By Lisa Seachrist

Washington Editor

Seeing a means to boost its early stage pipeline and enhance development of its current technologies, Celgene Corp. will acquire privately held Signal Pharmaceuticals Inc. in a stock swap worth roughly $216 million.

The deal merges Warren, N.J.-based Celgene's experience advancing products to the market with San Diego-based Signal's expertise in discovering and developing drug targets and optimizing lead compounds. The merged company will continue to focus on cancer and immunology.

"I think this deal is a great strategic fit," said Celgene spokesman Robert Hugin. "We think we got great value with this deal, and their shareholders got liquidity at an increased value."

Under the terms of the merger, which has been approved by the boards of both companies, Celgene will acquire all Signal outstanding shares in a tax-free stock-for-stock merger. Upon completion of the transaction, Celgene will issue 3,674,800 shares of common stock in exchange for all of the outstanding capital stock of Signal. The exchange ratio is 0.1257 Celgene shares for each share of Signal. The shares Celgene will issue as part of the transaction represent 4.4 percent of the company's total shares outstanding.

Celgene's stock (NASDAQ:CELG) closed Friday at $58.875, up $5.375, or 10 percent. The deal is valued at about $216 million based on the closing price.

Celgene expects the transaction to be dilutive to earnings for the next two years, but neutral in fiscal year 2002.

Once the transaction is complete, Signal will operate as a wholly owned independent subsidiary of Celgene. Signal will remain in its San Diego facilities.

Signal has developed a platform of target and drug discovery technologies to accelerate the application of genomics to the discovery of gene-regulating drugs. The company's pipeline includes development programs in cancer, inflammation, bone metabolism, neurological and cardiovascular disease and virology.

"We think they have a great team out there," Hugin said. "We wanted to enhance their operations, not take them over. We really want to accelerate their activities."

Michael King, vice president and senior analyst with Robertson Stephens in San Francisco, viewed the merger as a smart move for both Celgene and Signal. For Celgene, "Signal's development candidates will backfill the company's oncology and immunology pipeline and will diversify the company's target development portfolio.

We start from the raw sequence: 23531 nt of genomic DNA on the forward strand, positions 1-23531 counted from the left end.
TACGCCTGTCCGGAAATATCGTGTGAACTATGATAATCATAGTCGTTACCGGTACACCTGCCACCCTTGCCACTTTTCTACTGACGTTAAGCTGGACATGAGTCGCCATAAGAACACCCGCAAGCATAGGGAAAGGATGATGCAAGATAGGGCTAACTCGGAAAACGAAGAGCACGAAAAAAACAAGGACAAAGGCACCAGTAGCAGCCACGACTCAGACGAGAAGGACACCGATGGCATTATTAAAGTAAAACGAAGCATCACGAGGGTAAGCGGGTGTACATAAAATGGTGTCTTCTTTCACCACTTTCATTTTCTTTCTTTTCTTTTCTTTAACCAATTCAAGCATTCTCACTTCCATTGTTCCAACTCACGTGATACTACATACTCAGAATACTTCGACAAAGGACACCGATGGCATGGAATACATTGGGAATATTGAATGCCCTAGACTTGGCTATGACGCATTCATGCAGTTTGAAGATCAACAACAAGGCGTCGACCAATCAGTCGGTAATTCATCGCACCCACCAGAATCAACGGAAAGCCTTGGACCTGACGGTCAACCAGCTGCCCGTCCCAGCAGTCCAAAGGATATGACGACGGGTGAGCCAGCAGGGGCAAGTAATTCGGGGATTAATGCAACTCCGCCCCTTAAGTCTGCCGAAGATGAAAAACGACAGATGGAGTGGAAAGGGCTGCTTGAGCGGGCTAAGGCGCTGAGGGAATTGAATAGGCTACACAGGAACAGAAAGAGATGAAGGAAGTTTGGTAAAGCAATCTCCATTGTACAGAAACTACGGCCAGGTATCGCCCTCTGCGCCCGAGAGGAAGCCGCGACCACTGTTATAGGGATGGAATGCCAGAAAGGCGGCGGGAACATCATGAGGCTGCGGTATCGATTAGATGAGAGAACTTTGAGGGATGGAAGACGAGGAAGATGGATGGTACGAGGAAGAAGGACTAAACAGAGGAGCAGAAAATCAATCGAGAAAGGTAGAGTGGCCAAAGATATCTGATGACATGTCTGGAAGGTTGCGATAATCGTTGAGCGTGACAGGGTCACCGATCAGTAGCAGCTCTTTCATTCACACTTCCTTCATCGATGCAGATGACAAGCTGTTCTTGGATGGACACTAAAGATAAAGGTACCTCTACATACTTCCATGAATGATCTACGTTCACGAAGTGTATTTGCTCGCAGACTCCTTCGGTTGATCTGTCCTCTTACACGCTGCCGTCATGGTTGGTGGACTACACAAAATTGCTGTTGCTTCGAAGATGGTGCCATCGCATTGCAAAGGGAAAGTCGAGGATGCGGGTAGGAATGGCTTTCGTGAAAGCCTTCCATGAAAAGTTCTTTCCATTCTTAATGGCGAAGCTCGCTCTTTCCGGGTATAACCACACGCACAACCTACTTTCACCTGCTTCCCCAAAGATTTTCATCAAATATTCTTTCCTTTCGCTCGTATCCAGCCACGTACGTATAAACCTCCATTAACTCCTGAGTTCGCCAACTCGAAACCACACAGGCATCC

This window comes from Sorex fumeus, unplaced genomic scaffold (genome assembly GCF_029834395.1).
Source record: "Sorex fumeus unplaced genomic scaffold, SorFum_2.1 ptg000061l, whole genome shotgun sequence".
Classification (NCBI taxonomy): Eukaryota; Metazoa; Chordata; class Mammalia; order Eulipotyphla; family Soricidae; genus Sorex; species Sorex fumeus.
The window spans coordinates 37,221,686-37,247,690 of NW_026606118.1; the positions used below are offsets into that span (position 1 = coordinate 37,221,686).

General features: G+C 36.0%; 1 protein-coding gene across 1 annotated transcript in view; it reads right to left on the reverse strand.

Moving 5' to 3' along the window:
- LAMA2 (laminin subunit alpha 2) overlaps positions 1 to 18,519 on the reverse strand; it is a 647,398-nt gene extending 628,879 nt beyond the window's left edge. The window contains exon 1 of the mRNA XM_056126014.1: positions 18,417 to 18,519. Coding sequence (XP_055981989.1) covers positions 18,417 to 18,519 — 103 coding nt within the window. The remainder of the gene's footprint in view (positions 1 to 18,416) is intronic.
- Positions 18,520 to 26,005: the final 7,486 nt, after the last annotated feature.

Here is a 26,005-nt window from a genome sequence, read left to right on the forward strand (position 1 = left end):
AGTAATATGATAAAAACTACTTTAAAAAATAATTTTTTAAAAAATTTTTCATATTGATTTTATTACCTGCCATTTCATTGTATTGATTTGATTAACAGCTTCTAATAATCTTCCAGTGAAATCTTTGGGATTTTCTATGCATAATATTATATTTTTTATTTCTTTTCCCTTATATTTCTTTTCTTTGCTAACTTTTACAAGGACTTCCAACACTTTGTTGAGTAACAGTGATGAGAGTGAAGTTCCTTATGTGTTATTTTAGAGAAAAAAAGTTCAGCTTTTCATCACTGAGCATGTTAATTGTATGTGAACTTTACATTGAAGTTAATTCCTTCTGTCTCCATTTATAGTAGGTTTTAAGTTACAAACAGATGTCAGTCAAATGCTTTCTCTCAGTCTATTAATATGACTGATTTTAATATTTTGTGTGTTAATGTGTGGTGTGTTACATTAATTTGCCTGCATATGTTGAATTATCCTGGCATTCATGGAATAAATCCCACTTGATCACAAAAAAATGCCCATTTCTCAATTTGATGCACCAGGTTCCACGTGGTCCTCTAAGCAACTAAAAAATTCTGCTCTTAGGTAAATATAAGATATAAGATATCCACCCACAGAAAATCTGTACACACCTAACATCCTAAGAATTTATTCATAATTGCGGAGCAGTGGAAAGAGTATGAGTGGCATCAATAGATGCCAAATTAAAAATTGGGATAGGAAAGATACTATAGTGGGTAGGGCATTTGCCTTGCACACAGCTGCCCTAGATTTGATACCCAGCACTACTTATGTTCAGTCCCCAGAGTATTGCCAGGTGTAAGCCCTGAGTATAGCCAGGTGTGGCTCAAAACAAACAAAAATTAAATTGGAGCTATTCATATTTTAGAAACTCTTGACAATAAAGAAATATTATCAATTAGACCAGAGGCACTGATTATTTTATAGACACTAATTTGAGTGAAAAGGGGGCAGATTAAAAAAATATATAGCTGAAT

"For Signal, they are going out at a valuation consistent with an IPO," King said. "They are getting very good currency with Celgene stock as well. These companies are very complementary."

Signal has, in fact, attempted to go public twice, most recently in February. The company pulled the registration statement for the IPO in conjunction with the merger announcement Friday.

Celgene discovers, develops, and commercializes small-molecule drugs for the treatment of cancer and immunological diseases. The company's lead drug, Thalomid, received FDA approval as a treatment for the cutaneous manifestations of moderate to severe erythema nodosum leprosum (a debilitating condition associated with leprosy). Celgene continues to develop that drug for use in multiple myeloma and other cancers.

In addition to Thalomid, Celgene is looking to structural analogues of thalidomide known as Immunomodulatory Drugs (IMiDs) to provide more potent drugs with fewer side effects. The company's two leading IMiDs have completed initial Phase I studies and were found to be well tolerated and non-sedating. Phase II/III studies in multiple myeloma will begin in the next 60 days. Celgene has recently entered into a five-year collaboration with the National Cancer Institute for preclinical and clinical studies of the drug.

"This is where Signal could really enhance the development of our products," Hugin said. "We don't fully understand what these drugs do and how they do it. That's what Signal has expertise in. If we hadn't concluded this merger, there is no doubt we would have entered into a collaboration with them at some point."

Celgene also is developing Selective Cytokine Inhibitory Drugs (SelCIDs) to inhibit tumor necrosis factor-alpha. These drugs act through the selective inhibition of the enzyme phosphodiesterase 4. The company is developing its lead SelCID in a Phase II trial in Crohn's disease.

For its part, Signal is focused on gene-regulating pathways. The company has programs in the JNK gene-regulating pathway, NF-k-beta pathway and selective estrogen receptor modulators (SERM). The SERM program has identified drug leads with the potential to prevent and treat breast, prostate and other cancers. In addition, the company has a SERM program in osteoporosis.

The JNK program is targeted at blocking a number of pathogenic genes related to breast cancer, prostate cancer, lung cancer, leukemia and melanoma. In addition, the drug candidates from the JNK program have shown activity in animal arthritis models.

Signal's NF-k-beta program could produce drugs to treat cancer, arthritis, inflammation and cardiovascular diseases.

The merged company, however, will focus on developing drugs to treat cancer and immune disorders. Other indications are likely to be licensed out to marketing and development partners. Hugin said the merger will allow Signal to develop its drug candidates more fully before having to find partners.

"We bring the ability to bring these drugs further along the development pathway so we are on much stronger footing when we do search for a marketing partner," Hugin said. "As a general rule, we believe the further along we develop a product, the better. You don' t want to give them away."

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